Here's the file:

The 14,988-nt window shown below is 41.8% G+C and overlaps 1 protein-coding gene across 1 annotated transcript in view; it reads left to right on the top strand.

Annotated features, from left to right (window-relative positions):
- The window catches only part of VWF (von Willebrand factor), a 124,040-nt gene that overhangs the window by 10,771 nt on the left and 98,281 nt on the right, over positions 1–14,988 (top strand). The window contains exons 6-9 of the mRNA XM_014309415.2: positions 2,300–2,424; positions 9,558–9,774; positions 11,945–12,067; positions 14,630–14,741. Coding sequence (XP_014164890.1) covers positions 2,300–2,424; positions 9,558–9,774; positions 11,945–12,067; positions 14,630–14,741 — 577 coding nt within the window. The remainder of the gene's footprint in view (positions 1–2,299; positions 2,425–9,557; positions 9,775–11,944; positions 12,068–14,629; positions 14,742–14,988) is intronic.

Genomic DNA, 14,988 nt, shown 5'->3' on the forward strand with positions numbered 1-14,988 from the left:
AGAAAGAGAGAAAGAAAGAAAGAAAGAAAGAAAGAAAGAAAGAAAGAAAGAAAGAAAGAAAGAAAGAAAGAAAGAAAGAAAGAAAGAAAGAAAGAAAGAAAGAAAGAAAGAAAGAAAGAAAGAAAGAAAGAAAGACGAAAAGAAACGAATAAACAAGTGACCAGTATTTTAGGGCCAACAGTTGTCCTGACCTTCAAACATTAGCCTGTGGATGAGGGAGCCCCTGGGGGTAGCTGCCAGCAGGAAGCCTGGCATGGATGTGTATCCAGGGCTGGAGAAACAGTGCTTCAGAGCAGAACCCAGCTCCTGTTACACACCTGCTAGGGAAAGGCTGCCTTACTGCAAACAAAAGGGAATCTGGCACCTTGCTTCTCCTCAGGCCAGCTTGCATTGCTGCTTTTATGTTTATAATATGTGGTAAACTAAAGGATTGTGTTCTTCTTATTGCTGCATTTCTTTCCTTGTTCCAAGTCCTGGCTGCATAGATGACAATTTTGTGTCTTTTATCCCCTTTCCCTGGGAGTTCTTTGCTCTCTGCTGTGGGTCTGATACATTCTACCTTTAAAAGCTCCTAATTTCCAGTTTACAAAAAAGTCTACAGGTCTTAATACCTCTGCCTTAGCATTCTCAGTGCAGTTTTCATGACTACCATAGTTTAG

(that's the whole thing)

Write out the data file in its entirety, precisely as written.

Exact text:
The 14,988-nt window shown below is 41.8% G+C and overlaps 1 protein-coding gene across 1 annotated transcript in view; it reads left to right on the top strand.

Annotated features, from left to right (window-relative positions):
- The window catches only part of VWF (von Willebrand factor), a 124,040-nt gene that overhangs the window by 10,771 nt on the left and 98,281 nt on the right, over positions 1–14,988 (top strand). The window contains exons 6-9 of the mRNA XM_014309415.2: positions 2,300–2,424; positions 9,558–9,774; positions 11,945–12,067; positions 14,630–14,741. Coding sequence (XP_014164890.1) covers positions 2,300–2,424; positions 9,558–9,774; positions 11,945–12,067; positions 14,630–14,741 — 577 coding nt within the window. The remainder of the gene's footprint in view (positions 1–2,299; positions 2,425–9,557; positions 9,775–11,944; positions 12,068–14,629; positions 14,742–14,988) is intronic.

Genomic DNA, 14,988 nt, shown 5'->3' on the forward strand with positions numbered 1-14,988 from the left:
AGAAAGAGAGAAAGAAAGAAAGAAAGAAAGAAAGAAAGAAAGAAAGAAAGAAAGAAAGAAAGAAAGAAAGAAAGAAAGAAAGAAAGAAAGAAAGAAAGAAAGAAAGAAAGAAAGAAAGAAAGAAAGAAAGAAAGACGAAAAGAAACGAATAAACAAGTGACCAGTATTTTAGGGCCAACAGTTGTCCTGACCTTCAAACATTAGCCTGTGGATGAGGGAGCCCCTGGGGGTAGCTGCCAGCAGGAAGCCTGGCATGGATGTGTATCCAGGGCTGGAGAAACAGTGCTTCAGAGCAGAACCCAGCTCCTGTTACACACCTGCTAGGGAAAGGCTGCCTTACTGCAAACAAAAGGGAATCTGGCACCTTGCTTCTCCTCAGGCCAGCTTGCATTGCTGCTTTTATGTTTATAATATGTGGTAAACTAAAGGATTGTGTTCTTCTTATTGCTGCATTTCTTTCCTTGTTCCAAGTCCTGGCTGCATAGATGACAATTTTGTGTCTTTTATCCCCTTTCCCTGGGAGTTCTTTGCTCTCTGCTGTGGGTCTGATACATTCTACCTTTAAAAGCTCCTAATTTCCAGTTTACAAAAAAGTCTACAGGTCTTAATACCTCTGCCTTAGCATTCTCAGTGCAGTTTTCATGACTACCATAGTTTAG